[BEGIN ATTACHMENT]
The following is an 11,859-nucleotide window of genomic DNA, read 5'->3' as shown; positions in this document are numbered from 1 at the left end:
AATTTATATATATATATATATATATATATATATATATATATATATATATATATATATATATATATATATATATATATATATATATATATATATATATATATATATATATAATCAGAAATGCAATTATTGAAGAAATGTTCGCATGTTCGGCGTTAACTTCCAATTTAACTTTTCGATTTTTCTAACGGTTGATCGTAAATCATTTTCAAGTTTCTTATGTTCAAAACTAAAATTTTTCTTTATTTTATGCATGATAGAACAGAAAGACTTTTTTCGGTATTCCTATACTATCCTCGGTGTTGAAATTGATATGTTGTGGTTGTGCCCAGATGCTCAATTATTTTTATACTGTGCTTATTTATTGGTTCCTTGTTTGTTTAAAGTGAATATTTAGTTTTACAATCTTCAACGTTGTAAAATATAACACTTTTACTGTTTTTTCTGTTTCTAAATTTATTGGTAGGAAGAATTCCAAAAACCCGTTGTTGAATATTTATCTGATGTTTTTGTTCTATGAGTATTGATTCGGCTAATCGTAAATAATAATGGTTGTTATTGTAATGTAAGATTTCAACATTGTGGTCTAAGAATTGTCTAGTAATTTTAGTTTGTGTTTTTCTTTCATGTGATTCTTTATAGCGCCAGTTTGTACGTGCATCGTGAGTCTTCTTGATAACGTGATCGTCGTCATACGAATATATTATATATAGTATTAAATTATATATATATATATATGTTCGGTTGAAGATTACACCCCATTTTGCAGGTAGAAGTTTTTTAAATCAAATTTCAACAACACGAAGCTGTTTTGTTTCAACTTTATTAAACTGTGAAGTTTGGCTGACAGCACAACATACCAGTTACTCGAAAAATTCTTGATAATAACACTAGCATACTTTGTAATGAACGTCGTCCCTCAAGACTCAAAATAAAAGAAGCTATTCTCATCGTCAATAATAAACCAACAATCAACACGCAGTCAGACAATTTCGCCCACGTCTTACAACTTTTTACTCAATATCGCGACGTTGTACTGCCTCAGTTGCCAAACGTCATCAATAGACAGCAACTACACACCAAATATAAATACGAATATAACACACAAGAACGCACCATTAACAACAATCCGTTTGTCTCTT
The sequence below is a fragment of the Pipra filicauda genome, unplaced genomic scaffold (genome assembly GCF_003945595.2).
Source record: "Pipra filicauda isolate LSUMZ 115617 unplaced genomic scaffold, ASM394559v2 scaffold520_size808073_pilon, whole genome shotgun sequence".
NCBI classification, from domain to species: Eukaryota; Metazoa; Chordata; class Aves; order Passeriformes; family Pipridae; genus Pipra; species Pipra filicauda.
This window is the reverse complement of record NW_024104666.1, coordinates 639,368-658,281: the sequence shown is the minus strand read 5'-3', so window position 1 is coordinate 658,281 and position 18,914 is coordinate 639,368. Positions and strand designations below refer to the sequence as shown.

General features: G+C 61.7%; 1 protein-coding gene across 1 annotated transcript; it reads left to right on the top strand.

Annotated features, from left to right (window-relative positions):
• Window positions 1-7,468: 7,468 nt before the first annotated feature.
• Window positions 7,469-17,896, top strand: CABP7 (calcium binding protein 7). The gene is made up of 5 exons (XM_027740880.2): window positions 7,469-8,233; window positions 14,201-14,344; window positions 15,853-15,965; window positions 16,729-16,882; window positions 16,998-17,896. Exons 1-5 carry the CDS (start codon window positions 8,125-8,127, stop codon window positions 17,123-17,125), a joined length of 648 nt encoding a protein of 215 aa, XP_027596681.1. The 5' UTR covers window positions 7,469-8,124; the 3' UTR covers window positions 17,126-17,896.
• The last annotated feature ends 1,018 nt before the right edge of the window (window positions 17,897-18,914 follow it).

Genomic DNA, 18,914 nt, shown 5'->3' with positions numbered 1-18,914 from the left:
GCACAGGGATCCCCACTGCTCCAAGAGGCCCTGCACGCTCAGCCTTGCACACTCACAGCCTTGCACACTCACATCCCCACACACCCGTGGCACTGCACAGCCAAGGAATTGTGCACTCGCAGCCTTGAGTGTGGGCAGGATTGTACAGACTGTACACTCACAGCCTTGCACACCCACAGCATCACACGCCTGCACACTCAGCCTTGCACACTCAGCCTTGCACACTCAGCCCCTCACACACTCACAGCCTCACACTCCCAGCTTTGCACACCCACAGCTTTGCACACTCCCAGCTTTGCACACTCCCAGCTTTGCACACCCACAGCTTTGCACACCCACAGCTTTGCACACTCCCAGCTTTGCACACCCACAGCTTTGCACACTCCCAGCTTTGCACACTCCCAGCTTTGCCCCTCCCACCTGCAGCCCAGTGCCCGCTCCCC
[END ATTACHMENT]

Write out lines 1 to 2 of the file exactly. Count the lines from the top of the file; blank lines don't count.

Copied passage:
The following is an 11,859-nucleotide window of genomic DNA, read 5'->3' as shown; positions in this document are numbered from 1 at the left end:
AATTTATATATATATATATATATATATATATATATATATATATATATATATATATATATATATATATATATATATATATATATATATATATATATATATATATATATATAATCAGAAATGCAATTATTGAAGAAATGTTCGCATGTTCGGCGTTAACTTCCAATTTAACTTTTCGATTTTTCTAACGGTTGATCGTAAATCATTTTCAAGTTTCTTATGTTCAAAACTAAAATTTTTCTTTATTTTATGCATGATAGAACAGAAAGACTTTTTTCGGTATTCCTATACTATCCTCGGTGTTGAAATTGATATGTTGTGGTTGTGCCCAGATGCTCAATTATTTTTATACTGTGCTTATTTATTGGTTCCTTGTTTGTTTAAAGTGAATATTTAGTTTTACAATCTTCAACGTTGTAAAATATAACACTTTTACTGTTTTTTCTGTTTCTAAATTTATTGGTAGGAAGAATTCCAAAAACCCGTTGTTGAATATTTATCTGATGTTTTTGTTCTATGAGTATTGATTCGGCTAATCGTAAATAATAATGGTTGTTATTGTAATGTAAGATTTCAACATTGTGGTCTAAGAATTGTCTAGTAATTTTAGTTTGTGTTTTTCTTTCATGTGATTCTTTATAGCGCCAGTTTGTACGTGCATCGTGAGTCTTCTTGATAACGTGATCGTCGTCATACGAATATATTATATATAGTATTAAATTATATATATATATATATGTTCGGTTGAAGATTACACCCCATTTTGCAGGTAGAAGTTTTTTAAATCAAATTTCAACAACACGAAGCTGTTTTGTTTCAACTTTATTAAACTGTGAAGTTTGGCTGACAGCACAACATACCAGTTACTCGAAAAATTCTTGATAATAACACTAGCATACTTTGTAATGAACGTCGTCCCTCAAGACTCAAAATAAAAGAAGCTATTCTCATCGTCAATAATAAACCAACAATCAACACGCAGTCAGACAATTTCGCCCACGTCTTACAACTTTTTACTCAATATCGCGACGTTGTACTGCCTCAGTTGCCAAACGTCATCAATAGACAGCAACTACACACCAAATATAAATACGAATATAACACACAAGAACGCACCATTAACAACAATCCGTTTGTCTCTT